11 Sept 2013

Montibus Communitas "Hacia Aquellos Bosques de Inmensidad" Review

"Ah, they don't make them like this anymore." That was my initial thought when I first heard Montibus Communitas (rough translation - Mountain Community / Communities, from what I gather).
Fortunately in Peru they do still make them like this, and quite regularly too, this being one of many albums this spiritual collective have released recently - now available to a wider audience courtesy of this vinyl release from Chicago's esteemed tastemakers at Trouble In Mind Records.
The disclaimer "all songs were written while they were interpreted" is often a euphemism for "we all sound like we're playing different songs" or "I'm not sure what tuning he's in, so I'd better play louder than him", but to their credit, Montibus Comunitas have a sensitive, airy and subtle approach to improv that suggests if not exactly a communal mind, at least a shared devotional vision.
The results remind this listener of the more gentle communal psychedelia of early Amon Duul, although there's very little chance of anyone mistaking this music for a European export, with the predominantly acoustic instrumentation, particularly the violin and flute evoking vivid images of the surrounding habitat of their native valley outside Lima.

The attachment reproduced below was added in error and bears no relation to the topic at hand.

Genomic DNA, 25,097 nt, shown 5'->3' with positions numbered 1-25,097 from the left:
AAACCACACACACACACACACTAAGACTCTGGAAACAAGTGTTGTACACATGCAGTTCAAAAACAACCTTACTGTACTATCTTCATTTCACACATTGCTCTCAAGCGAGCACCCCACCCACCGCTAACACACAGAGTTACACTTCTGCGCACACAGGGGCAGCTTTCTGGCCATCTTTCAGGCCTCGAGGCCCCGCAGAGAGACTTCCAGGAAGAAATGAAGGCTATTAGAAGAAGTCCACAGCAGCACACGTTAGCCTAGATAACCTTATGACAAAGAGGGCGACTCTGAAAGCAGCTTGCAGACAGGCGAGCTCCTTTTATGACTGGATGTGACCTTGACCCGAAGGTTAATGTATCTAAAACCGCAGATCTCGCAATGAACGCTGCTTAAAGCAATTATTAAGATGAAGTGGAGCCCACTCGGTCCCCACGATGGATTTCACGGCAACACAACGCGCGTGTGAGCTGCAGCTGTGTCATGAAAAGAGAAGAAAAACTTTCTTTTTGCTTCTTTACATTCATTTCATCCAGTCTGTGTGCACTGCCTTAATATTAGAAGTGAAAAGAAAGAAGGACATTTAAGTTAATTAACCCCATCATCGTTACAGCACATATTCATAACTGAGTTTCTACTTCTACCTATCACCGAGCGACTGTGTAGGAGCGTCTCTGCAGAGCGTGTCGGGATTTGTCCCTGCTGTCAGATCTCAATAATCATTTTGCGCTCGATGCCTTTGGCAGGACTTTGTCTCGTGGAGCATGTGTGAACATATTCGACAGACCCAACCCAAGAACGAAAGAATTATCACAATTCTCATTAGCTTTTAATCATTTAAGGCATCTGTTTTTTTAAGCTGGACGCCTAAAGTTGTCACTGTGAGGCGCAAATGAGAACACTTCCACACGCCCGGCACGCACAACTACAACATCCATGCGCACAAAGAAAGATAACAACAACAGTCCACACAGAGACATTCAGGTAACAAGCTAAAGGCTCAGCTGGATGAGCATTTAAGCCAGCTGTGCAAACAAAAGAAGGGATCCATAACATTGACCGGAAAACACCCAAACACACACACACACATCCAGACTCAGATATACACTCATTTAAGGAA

This isn't music that a written review can suitably communicate the purpose or effect of. Nor is it music that you can sit back and evaluate academically. Rather, it's meditative, visceral music that aims to communicate something of the natural wonder of it's surroundings by connecting directly on a spiritual level to the listener, and on that level it does exactly what it sets out to do.

Available on LP from Trouble in Mind Records here.

Available as a digital download via Bandcamp here.

1 comment:

  1. that's not really accurate dude I play on the band and we live in lima not outside it. No ones a mystic I work doing translations over the phone. It just that some of the members including me, have been improvising all our life. The band had problems because one of the guys always putted himself as the leader never letting us listen to anything we recorded, even taking credit for some of stuff other people did So in reality it was more like montibus dictatorship than communitas. I still like the record and what was accomplished...but there wasn't much truth to it...